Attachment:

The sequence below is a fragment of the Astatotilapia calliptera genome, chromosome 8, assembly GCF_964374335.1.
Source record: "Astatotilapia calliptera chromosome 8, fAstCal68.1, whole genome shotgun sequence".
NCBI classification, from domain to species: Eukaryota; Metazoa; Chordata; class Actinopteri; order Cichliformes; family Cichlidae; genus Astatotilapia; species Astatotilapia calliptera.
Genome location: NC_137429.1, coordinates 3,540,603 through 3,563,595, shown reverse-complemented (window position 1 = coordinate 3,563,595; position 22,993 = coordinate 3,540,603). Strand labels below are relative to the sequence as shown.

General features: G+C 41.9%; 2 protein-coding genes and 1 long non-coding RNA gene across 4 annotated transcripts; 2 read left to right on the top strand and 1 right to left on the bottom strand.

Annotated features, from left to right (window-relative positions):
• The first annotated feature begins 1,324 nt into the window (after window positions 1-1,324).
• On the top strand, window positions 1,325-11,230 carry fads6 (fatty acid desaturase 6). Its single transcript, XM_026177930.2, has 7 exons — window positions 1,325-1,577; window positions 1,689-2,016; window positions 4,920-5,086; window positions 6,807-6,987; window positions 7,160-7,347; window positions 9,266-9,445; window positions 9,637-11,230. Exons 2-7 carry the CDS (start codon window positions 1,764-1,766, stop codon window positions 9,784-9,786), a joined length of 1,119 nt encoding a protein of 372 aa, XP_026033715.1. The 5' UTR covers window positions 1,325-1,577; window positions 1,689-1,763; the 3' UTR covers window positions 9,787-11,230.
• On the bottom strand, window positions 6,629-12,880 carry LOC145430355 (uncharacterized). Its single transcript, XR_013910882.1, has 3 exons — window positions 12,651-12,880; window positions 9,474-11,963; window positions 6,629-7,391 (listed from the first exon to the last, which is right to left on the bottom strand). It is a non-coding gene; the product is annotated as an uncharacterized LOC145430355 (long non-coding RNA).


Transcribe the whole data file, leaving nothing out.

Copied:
The sequence below is a fragment of the Astatotilapia calliptera genome, chromosome 8, assembly GCF_964374335.1.
Source record: "Astatotilapia calliptera chromosome 8, fAstCal68.1, whole genome shotgun sequence".
NCBI classification, from domain to species: Eukaryota; Metazoa; Chordata; class Actinopteri; order Cichliformes; family Cichlidae; genus Astatotilapia; species Astatotilapia calliptera.
Genome location: NC_137429.1, coordinates 3,540,603 through 3,563,595, shown reverse-complemented (window position 1 = coordinate 3,563,595; position 22,993 = coordinate 3,540,603). Strand labels below are relative to the sequence as shown.

General features: G+C 41.9%; 2 protein-coding genes and 1 long non-coding RNA gene across 4 annotated transcripts; 2 read left to right on the top strand and 1 right to left on the bottom strand.

Annotated features, from left to right (window-relative positions):
• The first annotated feature begins 1,324 nt into the window (after window positions 1-1,324).
• On the top strand, window positions 1,325-11,230 carry fads6 (fatty acid desaturase 6). Its single transcript, XM_026177930.2, has 7 exons — window positions 1,325-1,577; window positions 1,689-2,016; window positions 4,920-5,086; window positions 6,807-6,987; window positions 7,160-7,347; window positions 9,266-9,445; window positions 9,637-11,230. Exons 2-7 carry the CDS (start codon window positions 1,764-1,766, stop codon window positions 9,784-9,786), a joined length of 1,119 nt encoding a protein of 372 aa, XP_026033715.1. The 5' UTR covers window positions 1,325-1,577; window positions 1,689-1,763; the 3' UTR covers window positions 9,787-11,230.
• On the bottom strand, window positions 6,629-12,880 carry LOC145430355 (uncharacterized). Its single transcript, XR_013910882.1, has 3 exons — window positions 12,651-12,880; window positions 9,474-11,963; window positions 6,629-7,391 (listed from the first exon to the last, which is right to left on the bottom strand). It is a non-coding gene; the product is annotated as an uncharacterized LOC145430355 (long non-coding RNA).